The book is a recollection from memory, says Hamid Ansari on his autobiography
Career diplomat Hamid Ansari, who rose to become Vice-President of India, in which capacity he served from 2007 to 2017, in a conversation with Ashhar Khan over his just-released book By Many A Happy Accident, and the many controversies surrounding it
What was the idea or inspiration behind writing your autobiography?
Well, it was nothing, actually. I was not too keen but my children and my friends said that I should write as I had a diverse life. So, one fine day, I started writing and kept on writing. I had sent it to the publisher in last March but due to Covid-19 it will be formally launched only now. The book is a recollection from memory.
You have had run-ins with the Prime Minister, Mr Narendra Modi? Could you explain?
There was no run-in. Everybody has got it wrong. I had met Mr Modi for the first time when he was the Gujarat chief minister in 2007 and he came to congratulate me on my election. I asked him a question about the post-Godhra issue. I recorded his reply. As PM he came to my room unannounced. Though meetings between the PM and the VP are not abnormal, they are rarely unannounced. He spoke about bills getting stuck and I replied that Mr Jaitley had been a witness to that during UPA times. I did not agree to pass the bills in the din. Even the UPA was not happy with that. Then Mr Modi asked about Rajya Sabha TV. I said I have no role in it and there is a committee that takes care of it. On my retirement, he said something in the morning and I replied to him, and in the evening he spoke differently. Now, why he changed his tone I do not know, but neither did I try and find out. I have normal relations with him. He has his own views and I have my own; that’s all.
You have been a diplomat in important places like Australia, the UAE, Saudi Arabia, Iran and Afghanistan. Would it be correct to say that the prestige of India has increased post 2014?
No. That is actually not correct. I have been around in the 1980s and the 1990s, mostly as an ambassador of India. The image of India was always high in political terms. India was an important country as a leader of the Non-Aligned Movement and it also played an important role in the councils of the world. Post economic reforms in 1992, India’s economic capacities were being looked at afresh. When I was Ambassador in Saudi Arabia around 1996, I noticed that India was being looked upon as a market where investments can be made. One day, two senior officers of the oil company, Aramco, came to me for seeking visas. They wanted to establish a product experimental centre in India. The other centre was in Houston. Finally, they set up the centre in Vadodara. This hugely changed the perception of political relations. Since 2000, perceptions have changed and India is viewed as a political, economical and military force.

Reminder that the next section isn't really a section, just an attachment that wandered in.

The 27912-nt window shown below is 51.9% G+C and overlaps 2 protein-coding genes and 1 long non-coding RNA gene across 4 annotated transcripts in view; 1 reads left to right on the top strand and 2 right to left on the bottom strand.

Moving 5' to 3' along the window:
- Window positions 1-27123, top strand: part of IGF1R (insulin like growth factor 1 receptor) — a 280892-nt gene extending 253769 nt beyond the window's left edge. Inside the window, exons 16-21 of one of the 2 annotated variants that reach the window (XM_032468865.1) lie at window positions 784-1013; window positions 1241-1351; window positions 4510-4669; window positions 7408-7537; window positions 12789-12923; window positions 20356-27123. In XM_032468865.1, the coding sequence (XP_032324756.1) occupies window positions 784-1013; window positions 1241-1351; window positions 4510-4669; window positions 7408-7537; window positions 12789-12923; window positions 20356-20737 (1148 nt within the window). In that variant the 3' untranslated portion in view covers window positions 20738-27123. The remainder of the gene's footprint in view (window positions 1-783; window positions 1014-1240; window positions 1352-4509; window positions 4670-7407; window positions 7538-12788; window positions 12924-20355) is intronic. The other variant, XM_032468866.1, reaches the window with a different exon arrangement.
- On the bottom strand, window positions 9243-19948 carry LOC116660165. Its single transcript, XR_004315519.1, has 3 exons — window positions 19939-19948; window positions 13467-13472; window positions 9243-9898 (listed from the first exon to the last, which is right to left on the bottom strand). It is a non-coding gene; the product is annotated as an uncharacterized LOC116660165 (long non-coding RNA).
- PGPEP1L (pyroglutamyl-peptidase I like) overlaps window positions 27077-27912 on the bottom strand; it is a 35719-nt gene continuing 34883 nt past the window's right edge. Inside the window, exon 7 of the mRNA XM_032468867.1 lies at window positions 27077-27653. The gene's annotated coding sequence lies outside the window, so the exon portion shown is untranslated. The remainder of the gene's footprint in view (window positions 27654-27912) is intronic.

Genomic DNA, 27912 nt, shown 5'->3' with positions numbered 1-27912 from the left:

Do you feel that, diplomatically, we have handled China well, considering all the action at the LAC?
A structure was put in place in 1993-94 and during the UPA government’s tenure, which had a two-pronged approach. One that we have to keep talking to find a solution to the boundary problem, as there existed different perceptions. This made sure that there was no active conflict or blow-up. That worked very well. We exchanged visits. A great deal of trade was taking place. The full story of Doklam or Galwan will not be known. Probably, someone will write it someday. But there was a skirmish and, in Galwan, it went out of hand. In spite of that the perception on both sides is to keep talking. Talking will yield results. I don’t think both are interested in starting a war. But, yes, something did go wrong in Galwan. Both states realise that we are big neighbours, and that cannot be wished away.
In the last couple of years, do you think that there is a concerted effort to attack minorities under the garb of legal sanction, like love jihad, anti-conversion law, etc.?
It’s all there. It is true, but my thing is that you cannot travel on that path in this country. That is my firm belief. The diversity of this country is a fact of life that you just cannot undo. Identity is a very important factor in any society. And it’s multiple identities in this case. Yes, all that you asked in your question is true as a political agenda that is being spread in a crass manner. It may trouble people for the time being, but it just cannot go on.
One of the predominant themes in your book is equality before law, justice. Do you think this is happening in present-day India?
Yes, I see everything. The simple thing is, one should read the copy of the preamble. One should read it. It says equality, justice and fraternity. I have hinted in my book that we should take lessons from the experiences of other diverse societies in our own times. Accommodation and fraternity is very important for the well-being of the country, and the foundation of this country is based on this.
Do you think governments that have brute majorities use Parliament as a post office?
That is very unfortunate thing because the system of government of a parliamentary democracy rests on four pillars, and the Parliament or legislature is one of them. The Parliament has to do its work. Thirty years ago, the House would meet for 100 days, and now it is barely 60 days. This means, the Parliament is not doing enough work. The question is why this should be allowed. It is within the rights of members to say that they want more sittings. But they just want to sign on the attendance register and leave. State legislatures are even worse. The Standing Committee is a very good system as all parties are represented. The money bill technique of passing laws is also an aberration, which has been tried in the recent past.